Socioeconomic status has a negative impact on swimming ability in Swedish children, a new BlueHealth study has found.
Researchers from Lund University have compiled the analysis, which specifically focused on a new intervention designed to boost swimming abilities in the city of Malmö.
The team assessed data from nearly 3,500 primary school children before and after they completed a 3 week programme called “Skolsim” – or “School Swim”.
They found that swimming ability was significantly lower in children who received support activities at school; those with parents born outside Europe, North America and Australia; and in children whose parents had manual jobs, were unemployed or studying.
Disappointingly, the Skolsim programme didn’t show any significant effects on the children’s swimming ability. But Frida Pilgaard, the researcher who led the study, believes it’s still early days:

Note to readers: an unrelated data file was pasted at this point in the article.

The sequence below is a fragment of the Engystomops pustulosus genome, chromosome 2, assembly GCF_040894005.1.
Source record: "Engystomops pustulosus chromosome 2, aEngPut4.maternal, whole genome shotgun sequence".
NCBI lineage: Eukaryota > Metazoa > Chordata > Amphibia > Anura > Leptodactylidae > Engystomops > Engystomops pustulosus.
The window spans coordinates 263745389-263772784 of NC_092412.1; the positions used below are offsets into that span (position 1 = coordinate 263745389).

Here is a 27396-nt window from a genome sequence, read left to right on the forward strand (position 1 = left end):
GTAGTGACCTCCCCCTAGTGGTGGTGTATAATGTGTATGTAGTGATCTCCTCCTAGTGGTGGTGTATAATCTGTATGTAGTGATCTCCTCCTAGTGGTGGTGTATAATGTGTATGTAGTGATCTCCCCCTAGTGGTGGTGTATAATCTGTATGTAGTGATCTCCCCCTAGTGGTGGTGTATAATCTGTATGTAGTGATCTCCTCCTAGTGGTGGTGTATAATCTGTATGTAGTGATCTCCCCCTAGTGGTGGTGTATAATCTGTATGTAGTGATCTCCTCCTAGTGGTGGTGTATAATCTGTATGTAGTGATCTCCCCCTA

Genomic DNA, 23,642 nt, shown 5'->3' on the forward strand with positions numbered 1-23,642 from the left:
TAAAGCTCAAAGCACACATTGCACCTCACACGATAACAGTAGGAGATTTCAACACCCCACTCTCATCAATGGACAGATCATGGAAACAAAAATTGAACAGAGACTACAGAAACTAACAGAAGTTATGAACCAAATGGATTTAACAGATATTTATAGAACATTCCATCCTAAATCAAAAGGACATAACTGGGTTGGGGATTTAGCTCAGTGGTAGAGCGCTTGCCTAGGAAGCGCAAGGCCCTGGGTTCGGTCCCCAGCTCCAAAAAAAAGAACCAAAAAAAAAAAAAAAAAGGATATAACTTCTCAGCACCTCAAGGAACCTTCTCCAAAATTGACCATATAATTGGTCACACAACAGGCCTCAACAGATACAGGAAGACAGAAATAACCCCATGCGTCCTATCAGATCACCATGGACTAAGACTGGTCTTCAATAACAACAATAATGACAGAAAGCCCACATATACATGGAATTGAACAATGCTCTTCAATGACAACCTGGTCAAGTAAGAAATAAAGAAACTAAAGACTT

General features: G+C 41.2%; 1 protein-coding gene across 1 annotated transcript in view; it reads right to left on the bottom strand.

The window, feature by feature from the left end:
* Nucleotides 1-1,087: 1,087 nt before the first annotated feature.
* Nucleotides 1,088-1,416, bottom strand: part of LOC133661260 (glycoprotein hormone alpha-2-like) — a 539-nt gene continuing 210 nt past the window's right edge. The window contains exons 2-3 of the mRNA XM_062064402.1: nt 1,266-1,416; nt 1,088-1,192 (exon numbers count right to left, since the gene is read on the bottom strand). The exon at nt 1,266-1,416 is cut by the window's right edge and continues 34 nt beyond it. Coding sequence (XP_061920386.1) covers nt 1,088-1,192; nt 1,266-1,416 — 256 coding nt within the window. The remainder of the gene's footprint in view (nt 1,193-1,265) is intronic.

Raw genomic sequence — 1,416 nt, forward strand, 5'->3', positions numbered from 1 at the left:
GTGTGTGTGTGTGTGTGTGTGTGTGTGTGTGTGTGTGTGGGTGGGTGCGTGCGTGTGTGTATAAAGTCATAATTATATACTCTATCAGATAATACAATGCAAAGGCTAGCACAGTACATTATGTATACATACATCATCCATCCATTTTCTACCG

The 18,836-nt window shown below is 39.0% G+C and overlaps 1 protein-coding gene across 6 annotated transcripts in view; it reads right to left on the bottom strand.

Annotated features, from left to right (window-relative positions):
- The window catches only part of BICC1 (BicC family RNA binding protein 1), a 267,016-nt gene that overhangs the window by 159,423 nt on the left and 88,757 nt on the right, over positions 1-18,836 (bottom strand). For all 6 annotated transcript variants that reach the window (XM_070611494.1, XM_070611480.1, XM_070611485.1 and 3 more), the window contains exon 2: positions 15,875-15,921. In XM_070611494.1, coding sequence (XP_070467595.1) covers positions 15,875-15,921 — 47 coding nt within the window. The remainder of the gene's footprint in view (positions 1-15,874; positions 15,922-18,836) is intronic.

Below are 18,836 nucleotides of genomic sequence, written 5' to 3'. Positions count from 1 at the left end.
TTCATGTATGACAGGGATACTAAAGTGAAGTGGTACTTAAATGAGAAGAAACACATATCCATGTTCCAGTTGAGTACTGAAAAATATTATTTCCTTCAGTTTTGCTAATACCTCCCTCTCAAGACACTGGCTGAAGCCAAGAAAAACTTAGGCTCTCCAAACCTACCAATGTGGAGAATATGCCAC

“Our findings have shown where we need to target this kind of intervention to have the most success. Echoing work that has taken place in other cities, we think that introducing more swimming classes in preschool might help to reduce some of the differences we’re seeing in swimming ability.”
The team think that starting swimming lessons at an earlier age could not only help to improve overall swimming abilities, but also boost physical and mental health, and reduce drowning risks.
The World Health Organization has estimated drowning as the third leading cause of unintentional deaths in the world, causing close to 400,000 deaths in 2012.
Cases of drowning are much less common in Sweden, where swimming education is part of the primary school curriculum. To pass their mandatory physical education test, children must be able to demonstrate they can swim continuously for 200 metres.
This study has been published in the Scandinavian Journal of Public Health and is available online here https://doi.org/10.1177%2F1403494818821478.